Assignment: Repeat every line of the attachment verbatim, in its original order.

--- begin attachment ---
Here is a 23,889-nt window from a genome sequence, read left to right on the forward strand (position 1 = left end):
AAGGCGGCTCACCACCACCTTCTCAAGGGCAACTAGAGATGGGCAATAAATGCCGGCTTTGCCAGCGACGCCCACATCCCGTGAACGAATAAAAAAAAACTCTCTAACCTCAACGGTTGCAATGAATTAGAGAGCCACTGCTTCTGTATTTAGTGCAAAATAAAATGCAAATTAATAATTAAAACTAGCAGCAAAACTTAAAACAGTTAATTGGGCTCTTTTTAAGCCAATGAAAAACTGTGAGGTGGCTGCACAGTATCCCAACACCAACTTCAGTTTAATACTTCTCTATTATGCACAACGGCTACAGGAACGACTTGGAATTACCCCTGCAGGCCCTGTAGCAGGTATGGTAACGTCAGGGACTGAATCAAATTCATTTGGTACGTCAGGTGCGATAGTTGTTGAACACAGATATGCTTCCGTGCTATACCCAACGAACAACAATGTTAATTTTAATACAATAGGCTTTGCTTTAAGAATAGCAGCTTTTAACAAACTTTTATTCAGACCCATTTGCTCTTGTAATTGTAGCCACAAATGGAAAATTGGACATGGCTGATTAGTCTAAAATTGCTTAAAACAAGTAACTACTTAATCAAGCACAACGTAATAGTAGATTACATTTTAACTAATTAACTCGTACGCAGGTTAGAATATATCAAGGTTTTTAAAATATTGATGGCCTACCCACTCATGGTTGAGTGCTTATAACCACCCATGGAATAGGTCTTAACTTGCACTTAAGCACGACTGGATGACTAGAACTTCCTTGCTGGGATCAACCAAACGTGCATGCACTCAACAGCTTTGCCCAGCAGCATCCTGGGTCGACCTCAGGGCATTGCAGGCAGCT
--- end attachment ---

Here is a 23,889-nt window from a genome sequence, read left to right on the forward strand (position 1 = left end):
AAGGCGGCTCACCACCACCTTCTCAAGGGCAACTAGAGATGGGCAATAAATGCCGGCTTTGCCAGCGACGCCCACATCCCGTGAACGAATAAAAAAAAACTCTCTAACCTCAACGGTTGCAATGAATTAGAGAGCCACTGCTTCTGTATTTAGTGCAAAATAAAATGCAAATTAATAATTAAAACTAGCAGCAAAACTTAAAACAGTTAATTGGGCTCTTTTTAAGCCAATGAAAAACTGTGAGGTGGCTGCACAGTATCCCAACACCAACTTCAGTTTAATACTTCTCTATTATGCACAACGGCTACAGGAACGACTTGGAATTACCCCTGCAGGCCCTGTAGCAGGTATGGTAACGTCAGGGACTGAATCAAATTCATTTGGTACGTCAGGTGCGATAGTTGTTGAACACAGATATGCTTCCGTGCTATACCCAACGAACAACAATGTTAATTTTAATACAATAGGCTTTGCTTTAAGAATAGCAGCTTTTAACAAACTTTTATTCAGACCCATTTGCTCTTGTAATTGTAGCCACAAATGGAAAATTGGACATGGCTGATTAGTCTAAAATTGCTTAAAACAAGTAACTACTTAATCAAGCACAACGTAATAGTAGATTACATTTTAACTAATTAACTCGTACGCAGGTTAGAATATATCAAGGTTTTTAAAATATTGATGGCCTACCCACTCATGGTTGAGTGCTTATAACCACCCATGGAATAGGTCTTAACTTGCACTTAAGCACGACTGGATGACTAGAACTTCCTTGCTGGGATCAACCAAACGTGCATGCACTCAACAGCTTTGCCCAGCAGCATCCTGGGTCGACCTCAGGGCATTGCAGGCAGCT